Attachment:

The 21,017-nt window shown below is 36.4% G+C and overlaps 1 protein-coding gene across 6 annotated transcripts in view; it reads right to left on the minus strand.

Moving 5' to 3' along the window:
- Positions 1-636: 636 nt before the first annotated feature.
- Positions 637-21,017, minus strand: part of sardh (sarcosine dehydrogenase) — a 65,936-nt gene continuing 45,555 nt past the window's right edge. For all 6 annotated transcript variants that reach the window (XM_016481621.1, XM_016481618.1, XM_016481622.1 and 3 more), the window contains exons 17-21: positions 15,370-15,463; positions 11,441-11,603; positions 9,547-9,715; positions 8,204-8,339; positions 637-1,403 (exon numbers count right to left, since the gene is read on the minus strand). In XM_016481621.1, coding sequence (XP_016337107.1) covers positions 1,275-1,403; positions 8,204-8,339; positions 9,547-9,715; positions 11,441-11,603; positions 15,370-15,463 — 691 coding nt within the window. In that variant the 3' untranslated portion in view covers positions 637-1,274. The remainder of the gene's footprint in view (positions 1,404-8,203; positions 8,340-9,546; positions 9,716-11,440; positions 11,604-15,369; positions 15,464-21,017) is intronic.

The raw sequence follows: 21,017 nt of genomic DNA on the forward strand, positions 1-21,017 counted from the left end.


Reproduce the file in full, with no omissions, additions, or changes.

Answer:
The 21,017-nt window shown below is 36.4% G+C and overlaps 1 protein-coding gene across 6 annotated transcripts in view; it reads right to left on the minus strand.

Moving 5' to 3' along the window:
- Positions 1-636: 636 nt before the first annotated feature.
- Positions 637-21,017, minus strand: part of sardh (sarcosine dehydrogenase) — a 65,936-nt gene continuing 45,555 nt past the window's right edge. For all 6 annotated transcript variants that reach the window (XM_016481621.1, XM_016481618.1, XM_016481622.1 and 3 more), the window contains exons 17-21: positions 15,370-15,463; positions 11,441-11,603; positions 9,547-9,715; positions 8,204-8,339; positions 637-1,403 (exon numbers count right to left, since the gene is read on the minus strand). In XM_016481621.1, coding sequence (XP_016337107.1) covers positions 1,275-1,403; positions 8,204-8,339; positions 9,547-9,715; positions 11,441-11,603; positions 15,370-15,463 — 691 coding nt within the window. In that variant the 3' untranslated portion in view covers positions 637-1,274. The remainder of the gene's footprint in view (positions 1,404-8,203; positions 8,340-9,546; positions 9,716-11,440; positions 11,604-15,369; positions 15,464-21,017) is intronic.

The raw sequence follows: 21,017 nt of genomic DNA on the forward strand, positions 1-21,017 counted from the left end.